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Re: question about gpl-commercial dual licencing

Andrew Donnellan wrote:
> On 4/21/07, Shriramana Sharma <samjnaa@gmail.com> wrote:
>> Say someone creates a library libfoo in the C language. The library is
>> dual-licenced -- under the GPL and under a commercial licence. GPL is
>> for open-source consumers and commercial licence is for closed-source
>> consumers.
>> Now I create Python binding to that library - pyfoo. Now I would like to
>> dual-licence it myself, under the same terms -- GPL and a commercial
>> licence.
>> Now to get the right of dual-licensing, do I have to obtain a commercial
>> licence from the author of libfoo?
>> If yes, why? If no, why not? Please elucidate. Thanks.
> If you created the bindings using ctypes or similar, where there's no
> actual linking taking place, I think it's all OK.

The specific technical mechanism used to link to libfoo doesn't matter.  For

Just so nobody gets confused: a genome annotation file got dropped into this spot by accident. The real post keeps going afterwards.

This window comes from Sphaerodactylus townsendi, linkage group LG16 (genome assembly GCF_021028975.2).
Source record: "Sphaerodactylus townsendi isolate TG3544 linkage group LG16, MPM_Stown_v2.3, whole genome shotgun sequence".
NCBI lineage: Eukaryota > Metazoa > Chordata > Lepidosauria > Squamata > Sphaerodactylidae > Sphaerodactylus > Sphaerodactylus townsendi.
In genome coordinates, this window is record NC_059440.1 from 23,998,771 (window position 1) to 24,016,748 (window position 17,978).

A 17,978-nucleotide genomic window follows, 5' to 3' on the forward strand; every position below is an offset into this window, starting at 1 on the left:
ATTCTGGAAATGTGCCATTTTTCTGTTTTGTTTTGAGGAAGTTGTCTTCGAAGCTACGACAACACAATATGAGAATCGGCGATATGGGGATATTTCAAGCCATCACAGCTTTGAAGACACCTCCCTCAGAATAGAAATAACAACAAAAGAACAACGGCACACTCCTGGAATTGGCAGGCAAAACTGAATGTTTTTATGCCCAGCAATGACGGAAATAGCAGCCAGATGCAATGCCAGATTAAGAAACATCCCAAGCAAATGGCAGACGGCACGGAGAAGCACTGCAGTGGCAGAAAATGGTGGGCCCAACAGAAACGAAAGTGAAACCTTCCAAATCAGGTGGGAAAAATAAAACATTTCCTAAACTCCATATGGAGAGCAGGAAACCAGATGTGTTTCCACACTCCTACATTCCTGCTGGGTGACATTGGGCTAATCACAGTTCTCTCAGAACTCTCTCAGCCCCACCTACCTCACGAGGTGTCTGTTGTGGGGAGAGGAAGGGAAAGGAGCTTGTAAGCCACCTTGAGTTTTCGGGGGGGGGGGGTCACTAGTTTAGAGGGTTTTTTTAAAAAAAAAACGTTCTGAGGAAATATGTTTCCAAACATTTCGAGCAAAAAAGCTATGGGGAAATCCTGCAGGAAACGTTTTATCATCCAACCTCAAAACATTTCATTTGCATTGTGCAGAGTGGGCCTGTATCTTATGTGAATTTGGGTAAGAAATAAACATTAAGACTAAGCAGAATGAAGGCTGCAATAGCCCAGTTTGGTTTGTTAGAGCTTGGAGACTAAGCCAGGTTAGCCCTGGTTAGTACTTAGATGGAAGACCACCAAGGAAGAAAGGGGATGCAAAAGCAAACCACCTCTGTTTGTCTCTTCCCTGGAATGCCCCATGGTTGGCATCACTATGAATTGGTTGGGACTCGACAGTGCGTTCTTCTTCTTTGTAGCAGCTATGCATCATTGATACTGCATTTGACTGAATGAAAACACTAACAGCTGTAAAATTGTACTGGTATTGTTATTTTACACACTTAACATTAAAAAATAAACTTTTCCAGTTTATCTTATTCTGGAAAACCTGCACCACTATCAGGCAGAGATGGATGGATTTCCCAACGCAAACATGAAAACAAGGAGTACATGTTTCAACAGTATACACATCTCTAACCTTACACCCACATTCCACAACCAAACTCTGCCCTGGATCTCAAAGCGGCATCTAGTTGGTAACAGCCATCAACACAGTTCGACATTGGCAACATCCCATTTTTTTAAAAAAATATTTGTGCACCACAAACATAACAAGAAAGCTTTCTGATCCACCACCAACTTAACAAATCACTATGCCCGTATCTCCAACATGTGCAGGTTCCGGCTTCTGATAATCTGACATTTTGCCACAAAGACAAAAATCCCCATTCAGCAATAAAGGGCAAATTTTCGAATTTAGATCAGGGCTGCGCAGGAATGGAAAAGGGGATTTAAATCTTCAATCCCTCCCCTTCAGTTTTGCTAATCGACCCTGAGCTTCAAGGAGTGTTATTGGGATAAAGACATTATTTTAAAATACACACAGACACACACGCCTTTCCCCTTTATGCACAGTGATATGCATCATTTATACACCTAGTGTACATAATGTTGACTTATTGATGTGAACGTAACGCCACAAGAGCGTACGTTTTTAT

the purposes of the GPL, it matters whether pyfoo forms a derivative work of
libfoo.  Whether that holds true for pyfoo or not depends on the details of
pyfoo and libfoo.  In the absence of strong technical evidence to the
contrary, or specific precedent, I suggest you assume that pyfoo does derive
from libfoo (regardless of the interface pyfoo uses to invoke libfoo).

> However, I think a nice email to the author can clear it all up anyway
> - your Python bindings would simply drive more sales of the commercial
> license anyway.


- Josh Triplett

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